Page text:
Addressing Data Privacy in a 5G World
New devices are being built to standards that allow more gadgets and data to connect to the the internet.
The Issue of Data Privacy is Not New, but Magnified in 5G
The issue of data privacy is not new. However, it is magnified by 5G’s potential to deliver faster, better and more interactive/immersive experiences across an increasingly wide array of device types at decreased costs. This all translates into the proliferation of more connected devices like sensors, cameras and public surfaces and the collection of more—and better—digital and physical world data. Factor in environments such as smart cities, where the range and scope of data collected can be massive, and we start to enter into the hot button issues of data privacy and surveillance capabilities. Further complicating matters is the fact that current privacy guidelines and regulations, or lack thereof, vary significantly by region, and will likely need to be revised in step with 5G rollouts and commercialization of services.
Data Privacy Issues are Front and Center
The issue of data security and privacy has been front and center for sometime now. It’s not uncommon to see daily headlines about companies big and small showing how devices and data have been breached. The impact on these companies has ranged from bad press and a renewed commitment to be more transparent to changes made to data privacy policies, lawsuits, fines and new laws and regulation in response.
Among the highest profile consumer data privacy breaches in the U.S. is the Facebook/Cambridge Analytica scandal, the scale, impact and resulting congressional hearings and testimony from corporate giants, including Facebook, Amazon, Twitter and AT&T, among others, highlighting for consumers how companies were, and still are, using their personal data.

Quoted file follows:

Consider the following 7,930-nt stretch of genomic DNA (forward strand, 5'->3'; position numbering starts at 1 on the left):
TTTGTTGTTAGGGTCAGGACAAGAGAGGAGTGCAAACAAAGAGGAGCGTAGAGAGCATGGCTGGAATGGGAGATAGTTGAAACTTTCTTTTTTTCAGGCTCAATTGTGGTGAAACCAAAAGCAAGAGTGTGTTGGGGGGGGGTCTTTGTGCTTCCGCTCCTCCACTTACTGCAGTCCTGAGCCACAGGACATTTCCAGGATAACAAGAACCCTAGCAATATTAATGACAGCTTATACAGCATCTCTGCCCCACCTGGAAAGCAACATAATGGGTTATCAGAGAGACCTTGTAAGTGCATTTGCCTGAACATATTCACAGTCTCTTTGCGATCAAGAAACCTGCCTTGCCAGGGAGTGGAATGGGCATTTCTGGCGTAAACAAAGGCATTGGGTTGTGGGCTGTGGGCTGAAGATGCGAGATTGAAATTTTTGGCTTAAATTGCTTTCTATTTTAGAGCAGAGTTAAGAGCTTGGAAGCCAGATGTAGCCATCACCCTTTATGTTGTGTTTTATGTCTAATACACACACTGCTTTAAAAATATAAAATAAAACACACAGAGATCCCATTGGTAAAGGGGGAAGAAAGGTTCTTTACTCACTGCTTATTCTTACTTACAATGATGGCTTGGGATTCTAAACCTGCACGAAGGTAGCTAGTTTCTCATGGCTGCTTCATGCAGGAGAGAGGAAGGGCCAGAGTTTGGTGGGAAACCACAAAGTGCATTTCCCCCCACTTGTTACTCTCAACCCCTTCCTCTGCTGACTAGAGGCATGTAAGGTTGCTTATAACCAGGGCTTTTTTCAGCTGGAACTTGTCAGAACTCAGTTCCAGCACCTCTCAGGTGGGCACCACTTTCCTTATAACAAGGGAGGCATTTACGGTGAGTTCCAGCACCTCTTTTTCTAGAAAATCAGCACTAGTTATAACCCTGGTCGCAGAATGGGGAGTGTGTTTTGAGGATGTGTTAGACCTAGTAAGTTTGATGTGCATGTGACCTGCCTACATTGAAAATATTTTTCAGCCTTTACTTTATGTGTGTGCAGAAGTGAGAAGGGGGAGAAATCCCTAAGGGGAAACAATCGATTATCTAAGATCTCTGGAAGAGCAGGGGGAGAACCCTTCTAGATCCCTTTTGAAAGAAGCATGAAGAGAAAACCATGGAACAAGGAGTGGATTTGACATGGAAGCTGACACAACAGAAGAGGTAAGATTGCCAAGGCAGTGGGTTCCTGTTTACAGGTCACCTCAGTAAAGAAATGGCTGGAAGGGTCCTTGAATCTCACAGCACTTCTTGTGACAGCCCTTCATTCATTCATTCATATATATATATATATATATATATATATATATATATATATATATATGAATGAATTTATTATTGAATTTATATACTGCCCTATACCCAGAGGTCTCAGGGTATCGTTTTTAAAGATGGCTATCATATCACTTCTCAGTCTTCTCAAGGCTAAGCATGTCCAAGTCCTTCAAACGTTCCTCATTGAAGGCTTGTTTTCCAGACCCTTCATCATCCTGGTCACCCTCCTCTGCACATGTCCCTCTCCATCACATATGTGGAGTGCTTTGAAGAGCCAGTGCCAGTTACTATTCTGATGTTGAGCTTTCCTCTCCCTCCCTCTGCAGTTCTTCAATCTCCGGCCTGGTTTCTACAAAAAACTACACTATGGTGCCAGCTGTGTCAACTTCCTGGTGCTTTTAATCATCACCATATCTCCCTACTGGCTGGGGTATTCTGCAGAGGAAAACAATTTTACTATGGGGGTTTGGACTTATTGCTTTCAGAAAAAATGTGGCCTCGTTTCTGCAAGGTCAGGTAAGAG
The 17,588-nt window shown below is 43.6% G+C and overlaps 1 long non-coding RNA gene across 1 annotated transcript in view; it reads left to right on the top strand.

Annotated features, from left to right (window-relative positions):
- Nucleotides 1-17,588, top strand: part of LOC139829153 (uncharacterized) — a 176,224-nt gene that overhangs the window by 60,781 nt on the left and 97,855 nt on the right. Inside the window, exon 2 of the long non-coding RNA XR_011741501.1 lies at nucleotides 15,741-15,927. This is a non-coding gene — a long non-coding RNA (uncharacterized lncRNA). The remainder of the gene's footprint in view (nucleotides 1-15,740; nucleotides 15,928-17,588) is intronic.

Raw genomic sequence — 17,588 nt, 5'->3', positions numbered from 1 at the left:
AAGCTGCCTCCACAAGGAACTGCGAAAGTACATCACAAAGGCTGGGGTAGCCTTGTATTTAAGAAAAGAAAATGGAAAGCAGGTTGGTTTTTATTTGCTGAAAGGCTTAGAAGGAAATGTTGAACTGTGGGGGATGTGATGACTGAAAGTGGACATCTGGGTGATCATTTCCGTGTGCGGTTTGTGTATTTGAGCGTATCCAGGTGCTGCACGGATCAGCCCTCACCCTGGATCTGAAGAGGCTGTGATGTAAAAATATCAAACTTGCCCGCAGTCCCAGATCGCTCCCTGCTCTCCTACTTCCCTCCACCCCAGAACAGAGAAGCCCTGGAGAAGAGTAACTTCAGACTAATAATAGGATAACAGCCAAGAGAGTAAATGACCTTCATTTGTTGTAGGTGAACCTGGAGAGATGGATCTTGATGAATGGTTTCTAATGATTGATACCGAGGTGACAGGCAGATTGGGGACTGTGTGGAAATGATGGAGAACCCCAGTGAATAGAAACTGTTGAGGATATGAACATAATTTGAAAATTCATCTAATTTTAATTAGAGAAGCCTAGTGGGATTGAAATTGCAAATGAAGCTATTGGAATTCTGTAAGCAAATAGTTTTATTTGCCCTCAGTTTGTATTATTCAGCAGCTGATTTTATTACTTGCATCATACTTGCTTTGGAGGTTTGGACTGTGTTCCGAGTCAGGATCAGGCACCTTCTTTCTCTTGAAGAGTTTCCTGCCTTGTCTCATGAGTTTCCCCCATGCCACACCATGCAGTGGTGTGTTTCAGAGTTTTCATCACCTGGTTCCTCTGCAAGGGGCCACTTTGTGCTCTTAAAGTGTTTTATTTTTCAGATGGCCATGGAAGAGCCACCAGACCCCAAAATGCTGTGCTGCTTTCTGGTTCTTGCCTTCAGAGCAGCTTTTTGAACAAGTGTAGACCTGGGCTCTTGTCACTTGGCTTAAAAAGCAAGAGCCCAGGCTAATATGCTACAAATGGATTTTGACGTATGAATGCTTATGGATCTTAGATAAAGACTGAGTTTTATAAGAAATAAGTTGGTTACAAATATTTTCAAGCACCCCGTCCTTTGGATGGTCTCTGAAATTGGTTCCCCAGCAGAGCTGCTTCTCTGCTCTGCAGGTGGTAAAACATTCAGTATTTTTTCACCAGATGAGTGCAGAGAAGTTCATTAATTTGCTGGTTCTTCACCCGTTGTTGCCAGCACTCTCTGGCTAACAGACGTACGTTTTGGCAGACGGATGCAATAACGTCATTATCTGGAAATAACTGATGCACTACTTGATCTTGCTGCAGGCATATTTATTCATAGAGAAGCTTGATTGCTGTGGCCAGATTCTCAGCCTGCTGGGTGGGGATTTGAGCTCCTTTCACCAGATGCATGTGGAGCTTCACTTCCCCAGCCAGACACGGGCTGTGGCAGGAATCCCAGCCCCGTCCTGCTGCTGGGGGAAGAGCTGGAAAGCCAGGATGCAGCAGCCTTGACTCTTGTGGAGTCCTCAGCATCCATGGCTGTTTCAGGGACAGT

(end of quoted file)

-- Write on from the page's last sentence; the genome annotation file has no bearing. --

Could the EU’s GDPR Set the Bar for Data Privacy in the US?
Creating transparency in consumer data collection and use will be paramount to building customer trust and success in the emerging 5G environment. However, privacy regulations and guidelines will vary by region, and all players must keep these things in mind as they look to monetize 5G:
- The European Union’s General Data Protection Regulation (GDPR), which took effect in May 2018, is among the more stringent approaches to consumer digital privacy, and gives consumers more control over personal data collected by companies. GDPR does include some restrictions on the use of AI and machine learning (Article 22), aimed at preventing unfair bias or discrimination. This certainly adds some complexity for ecosystem participants. In the end, however, prioritizing how companies should handle personal data and protect customer privacy is going to remain the utmost priority.
- And China’s government has conflicting stances on the issue of consumer data privacy. On the one hand, the government wants the ability to access consumer and corporate data, while on the other, it is becoming increasingly concerned over the potential economic risks of data theft and hacking made worse by the lack of consumer protection laws.
Striking the Right Balance Between Innovation and Data Privacy in 5G
Data privacy is a big issue. While data privacy regulation varies by region, these rules, for the most part, focus on what data is collected and how it is used. The underlying network technology, device types and types of data that can be collected, is a lot vaguer. Because 5G will impact the types of devices and data that can be collected on consumers, we can expect that data privacy laws will evolve to support the changing services environment. A balance will have to be struck between what the technology can enable and the data privacy regulations that are in place, and it will be an iterative process. While there is a lot to say that we don’t know, we do know that as technology leads, regulation follows.
Click here to learn about Netcracker’s 5G Monetization solution and how it brings together 5G-ready components across the customer engagement, business enablement and operations layers to launch new services. Note: Rate refers to downlink data rate. Source: International Telecommunication Union